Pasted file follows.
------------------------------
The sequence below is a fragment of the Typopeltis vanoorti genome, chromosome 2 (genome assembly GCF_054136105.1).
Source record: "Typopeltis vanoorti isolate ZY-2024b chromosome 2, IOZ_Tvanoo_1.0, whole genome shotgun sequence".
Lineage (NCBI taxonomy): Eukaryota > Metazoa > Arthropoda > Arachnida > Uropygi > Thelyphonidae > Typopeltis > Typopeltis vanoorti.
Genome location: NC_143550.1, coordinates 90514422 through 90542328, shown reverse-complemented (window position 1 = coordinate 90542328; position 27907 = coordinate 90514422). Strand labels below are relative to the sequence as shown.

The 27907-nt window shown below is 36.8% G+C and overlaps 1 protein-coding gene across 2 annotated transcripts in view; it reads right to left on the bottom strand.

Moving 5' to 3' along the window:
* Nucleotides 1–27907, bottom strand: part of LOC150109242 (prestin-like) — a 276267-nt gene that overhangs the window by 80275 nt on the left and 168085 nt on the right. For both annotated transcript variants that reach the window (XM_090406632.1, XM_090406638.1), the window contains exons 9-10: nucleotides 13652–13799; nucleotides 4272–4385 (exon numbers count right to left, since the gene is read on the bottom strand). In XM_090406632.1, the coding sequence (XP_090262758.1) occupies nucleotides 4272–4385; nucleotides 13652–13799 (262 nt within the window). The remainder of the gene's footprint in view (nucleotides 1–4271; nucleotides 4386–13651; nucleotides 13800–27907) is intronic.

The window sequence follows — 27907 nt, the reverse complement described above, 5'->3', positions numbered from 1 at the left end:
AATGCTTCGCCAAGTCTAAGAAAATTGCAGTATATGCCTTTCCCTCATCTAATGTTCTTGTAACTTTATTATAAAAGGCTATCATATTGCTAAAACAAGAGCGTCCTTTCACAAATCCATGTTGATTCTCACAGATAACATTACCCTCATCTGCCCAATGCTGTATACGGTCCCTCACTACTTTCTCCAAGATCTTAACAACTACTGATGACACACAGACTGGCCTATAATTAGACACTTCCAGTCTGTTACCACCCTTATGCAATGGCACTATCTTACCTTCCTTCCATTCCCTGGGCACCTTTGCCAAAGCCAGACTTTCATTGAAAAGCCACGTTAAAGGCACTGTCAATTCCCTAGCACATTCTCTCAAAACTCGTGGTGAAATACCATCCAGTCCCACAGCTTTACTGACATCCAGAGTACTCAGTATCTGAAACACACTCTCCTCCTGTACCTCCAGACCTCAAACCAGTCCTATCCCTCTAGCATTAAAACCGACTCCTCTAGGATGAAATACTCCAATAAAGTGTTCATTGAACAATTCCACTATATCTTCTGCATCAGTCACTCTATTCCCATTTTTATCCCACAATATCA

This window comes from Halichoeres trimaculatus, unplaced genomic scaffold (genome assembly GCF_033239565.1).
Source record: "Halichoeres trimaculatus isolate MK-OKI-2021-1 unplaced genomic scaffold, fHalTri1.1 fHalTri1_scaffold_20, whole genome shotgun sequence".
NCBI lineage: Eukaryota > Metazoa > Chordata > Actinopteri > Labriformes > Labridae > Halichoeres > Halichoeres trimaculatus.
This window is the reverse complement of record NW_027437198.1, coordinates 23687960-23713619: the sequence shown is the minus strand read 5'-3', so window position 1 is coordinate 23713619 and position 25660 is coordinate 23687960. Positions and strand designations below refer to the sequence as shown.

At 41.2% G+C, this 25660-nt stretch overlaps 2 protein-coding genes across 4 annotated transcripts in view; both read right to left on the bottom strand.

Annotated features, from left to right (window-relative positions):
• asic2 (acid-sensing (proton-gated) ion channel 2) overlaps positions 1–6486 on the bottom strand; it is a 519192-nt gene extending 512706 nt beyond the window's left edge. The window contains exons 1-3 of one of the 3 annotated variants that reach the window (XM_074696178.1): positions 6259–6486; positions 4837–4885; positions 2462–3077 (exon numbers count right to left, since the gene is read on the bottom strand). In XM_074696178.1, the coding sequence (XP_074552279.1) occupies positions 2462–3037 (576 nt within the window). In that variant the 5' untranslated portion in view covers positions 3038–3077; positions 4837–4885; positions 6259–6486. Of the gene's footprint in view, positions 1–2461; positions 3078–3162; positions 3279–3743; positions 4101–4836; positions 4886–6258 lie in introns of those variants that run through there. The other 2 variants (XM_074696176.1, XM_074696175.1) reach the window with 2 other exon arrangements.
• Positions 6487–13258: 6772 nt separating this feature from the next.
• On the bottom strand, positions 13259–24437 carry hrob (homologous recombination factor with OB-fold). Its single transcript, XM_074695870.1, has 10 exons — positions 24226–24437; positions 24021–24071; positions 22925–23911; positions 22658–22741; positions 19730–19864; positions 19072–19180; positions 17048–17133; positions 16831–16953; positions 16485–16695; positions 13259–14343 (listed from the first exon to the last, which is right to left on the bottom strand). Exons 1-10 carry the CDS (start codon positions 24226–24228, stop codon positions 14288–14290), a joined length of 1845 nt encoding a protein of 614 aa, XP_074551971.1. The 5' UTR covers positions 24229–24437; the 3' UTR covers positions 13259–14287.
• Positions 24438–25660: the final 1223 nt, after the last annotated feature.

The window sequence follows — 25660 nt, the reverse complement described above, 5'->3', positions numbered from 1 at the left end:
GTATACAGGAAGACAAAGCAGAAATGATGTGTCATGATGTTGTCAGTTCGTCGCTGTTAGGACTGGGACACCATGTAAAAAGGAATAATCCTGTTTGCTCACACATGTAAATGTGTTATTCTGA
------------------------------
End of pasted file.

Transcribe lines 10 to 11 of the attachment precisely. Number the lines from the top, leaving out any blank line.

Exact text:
This window comes from Halichoeres trimaculatus, unplaced genomic scaffold (genome assembly GCF_033239565.1).
Source record: "Halichoeres trimaculatus isolate MK-OKI-2021-1 unplaced genomic scaffold, fHalTri1.1 fHalTri1_scaffold_20, whole genome shotgun sequence".